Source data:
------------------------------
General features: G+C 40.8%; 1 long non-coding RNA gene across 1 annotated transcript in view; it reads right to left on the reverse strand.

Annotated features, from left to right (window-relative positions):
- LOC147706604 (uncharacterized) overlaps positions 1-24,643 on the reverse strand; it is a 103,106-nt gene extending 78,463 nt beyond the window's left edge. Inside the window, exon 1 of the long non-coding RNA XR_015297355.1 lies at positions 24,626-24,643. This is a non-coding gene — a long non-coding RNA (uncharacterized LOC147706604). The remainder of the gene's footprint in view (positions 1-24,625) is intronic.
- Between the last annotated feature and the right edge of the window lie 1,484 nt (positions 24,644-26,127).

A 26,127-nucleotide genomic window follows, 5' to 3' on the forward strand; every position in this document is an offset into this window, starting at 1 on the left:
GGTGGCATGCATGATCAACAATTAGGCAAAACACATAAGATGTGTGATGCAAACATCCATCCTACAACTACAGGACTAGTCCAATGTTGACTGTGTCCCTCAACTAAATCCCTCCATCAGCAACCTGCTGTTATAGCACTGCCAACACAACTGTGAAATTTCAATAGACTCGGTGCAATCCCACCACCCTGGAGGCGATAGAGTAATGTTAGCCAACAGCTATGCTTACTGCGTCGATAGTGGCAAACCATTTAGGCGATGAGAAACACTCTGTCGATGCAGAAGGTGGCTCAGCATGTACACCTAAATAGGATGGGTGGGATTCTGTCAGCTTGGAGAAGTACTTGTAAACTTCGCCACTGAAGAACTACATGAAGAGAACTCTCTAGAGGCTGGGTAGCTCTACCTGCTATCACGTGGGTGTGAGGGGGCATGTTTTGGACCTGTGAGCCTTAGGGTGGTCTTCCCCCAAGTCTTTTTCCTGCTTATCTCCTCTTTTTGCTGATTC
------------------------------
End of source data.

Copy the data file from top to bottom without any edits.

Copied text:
General features: G+C 40.8%; 1 long non-coding RNA gene across 1 annotated transcript in view; it reads right to left on the reverse strand.

Annotated features, from left to right (window-relative positions):
- LOC147706604 (uncharacterized) overlaps positions 1-24,643 on the reverse strand; it is a 103,106-nt gene extending 78,463 nt beyond the window's left edge. Inside the window, exon 1 of the long non-coding RNA XR_015297355.1 lies at positions 24,626-24,643. This is a non-coding gene — a long non-coding RNA (uncharacterized LOC147706604). The remainder of the gene's footprint in view (positions 1-24,625) is intronic.
- Between the last annotated feature and the right edge of the window lie 1,484 nt (positions 24,644-26,127).

A 26,127-nucleotide genomic window follows, 5' to 3' on the forward strand; every position in this document is an offset into this window, starting at 1 on the left:
GGTGGCATGCATGATCAACAATTAGGCAAAACACATAAGATGTGTGATGCAAACATCCATCCTACAACTACAGGACTAGTCCAATGTTGACTGTGTCCCTCAACTAAATCCCTCCATCAGCAACCTGCTGTTATAGCACTGCCAACACAACTGTGAAATTTCAATAGACTCGGTGCAATCCCACCACCCTGGAGGCGATAGAGTAATGTTAGCCAACAGCTATGCTTACTGCGTCGATAGTGGCAAACCATTTAGGCGATGAGAAACACTCTGTCGATGCAGAAGGTGGCTCAGCATGTACACCTAAATAGGATGGGTGGGATTCTGTCAGCTTGGAGAAGTACTTGTAAACTTCGCCACTGAAGAACTACATGAAGAGAACTCTCTAGAGGCTGGGTAGCTCTACCTGCTATCACGTGGGTGTGAGGGGGCATGTTTTGGACCTGTGAGCCTTAGGGTGGTCTTCCCCCAAGTCTTTTTCCTGCTTATCTCCTCTTTTTGCTGATTC